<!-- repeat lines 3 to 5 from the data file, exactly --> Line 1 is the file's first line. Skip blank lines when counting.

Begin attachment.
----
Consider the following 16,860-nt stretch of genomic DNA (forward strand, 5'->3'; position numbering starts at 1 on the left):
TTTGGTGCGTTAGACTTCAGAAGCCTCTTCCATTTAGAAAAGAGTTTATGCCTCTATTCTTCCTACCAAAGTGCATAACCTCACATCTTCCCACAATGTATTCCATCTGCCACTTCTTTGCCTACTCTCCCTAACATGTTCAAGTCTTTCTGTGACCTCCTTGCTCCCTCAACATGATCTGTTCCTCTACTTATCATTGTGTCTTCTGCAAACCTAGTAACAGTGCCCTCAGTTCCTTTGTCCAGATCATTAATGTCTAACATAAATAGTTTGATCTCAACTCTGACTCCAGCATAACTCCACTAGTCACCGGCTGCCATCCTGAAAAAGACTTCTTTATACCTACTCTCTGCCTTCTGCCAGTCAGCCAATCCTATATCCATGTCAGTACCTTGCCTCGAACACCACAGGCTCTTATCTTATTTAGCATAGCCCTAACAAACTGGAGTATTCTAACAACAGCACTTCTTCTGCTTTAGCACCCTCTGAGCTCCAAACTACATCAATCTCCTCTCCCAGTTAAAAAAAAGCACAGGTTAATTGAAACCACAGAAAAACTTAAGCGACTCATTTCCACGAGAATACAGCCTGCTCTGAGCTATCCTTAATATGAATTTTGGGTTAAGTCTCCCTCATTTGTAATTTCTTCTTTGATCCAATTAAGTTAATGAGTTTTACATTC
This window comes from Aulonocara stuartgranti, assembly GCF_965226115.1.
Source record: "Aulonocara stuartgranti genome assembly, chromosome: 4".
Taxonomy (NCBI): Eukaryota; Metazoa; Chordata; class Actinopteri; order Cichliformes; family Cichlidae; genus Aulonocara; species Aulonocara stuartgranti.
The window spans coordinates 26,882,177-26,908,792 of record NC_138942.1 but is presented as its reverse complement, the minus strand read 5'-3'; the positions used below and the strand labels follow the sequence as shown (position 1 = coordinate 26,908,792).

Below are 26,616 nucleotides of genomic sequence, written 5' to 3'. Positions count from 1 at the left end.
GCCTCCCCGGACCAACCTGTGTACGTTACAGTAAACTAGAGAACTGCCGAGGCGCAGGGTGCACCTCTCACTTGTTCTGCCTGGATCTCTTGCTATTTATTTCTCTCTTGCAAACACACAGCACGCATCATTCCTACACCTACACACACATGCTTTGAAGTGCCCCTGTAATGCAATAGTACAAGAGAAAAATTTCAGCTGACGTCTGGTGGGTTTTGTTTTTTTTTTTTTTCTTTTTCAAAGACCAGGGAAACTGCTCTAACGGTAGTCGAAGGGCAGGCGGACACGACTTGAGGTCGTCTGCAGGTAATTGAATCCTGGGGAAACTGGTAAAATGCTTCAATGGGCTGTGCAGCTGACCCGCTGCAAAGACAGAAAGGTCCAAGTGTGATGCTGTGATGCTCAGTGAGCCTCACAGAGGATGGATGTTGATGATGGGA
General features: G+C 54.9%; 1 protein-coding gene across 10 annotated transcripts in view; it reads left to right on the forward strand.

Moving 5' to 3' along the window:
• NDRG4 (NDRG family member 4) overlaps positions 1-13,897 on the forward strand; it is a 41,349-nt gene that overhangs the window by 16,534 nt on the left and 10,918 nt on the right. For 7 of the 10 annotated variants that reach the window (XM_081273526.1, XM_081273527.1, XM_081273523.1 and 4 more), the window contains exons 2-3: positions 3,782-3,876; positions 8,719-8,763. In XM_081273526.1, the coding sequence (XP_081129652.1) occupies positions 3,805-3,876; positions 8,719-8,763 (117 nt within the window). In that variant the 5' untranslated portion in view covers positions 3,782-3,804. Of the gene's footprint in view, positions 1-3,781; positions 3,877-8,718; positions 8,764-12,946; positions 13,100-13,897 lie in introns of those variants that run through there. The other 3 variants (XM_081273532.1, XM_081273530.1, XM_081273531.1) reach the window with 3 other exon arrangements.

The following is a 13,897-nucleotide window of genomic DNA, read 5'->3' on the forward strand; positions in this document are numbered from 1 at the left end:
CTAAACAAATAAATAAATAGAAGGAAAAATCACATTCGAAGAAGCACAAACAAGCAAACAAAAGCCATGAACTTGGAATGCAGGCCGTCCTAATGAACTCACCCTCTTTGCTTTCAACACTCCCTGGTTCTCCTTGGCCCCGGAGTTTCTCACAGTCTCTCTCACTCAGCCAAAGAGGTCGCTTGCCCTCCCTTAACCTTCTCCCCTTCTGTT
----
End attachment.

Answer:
This window comes from Aulonocara stuartgranti, assembly GCF_965226115.1.
Source record: "Aulonocara stuartgranti genome assembly, chromosome: 4".
Taxonomy (NCBI): Eukaryota; Metazoa; Chordata; class Actinopteri; order Cichliformes; family Cichlidae; genus Aulonocara; species Aulonocara stuartgranti.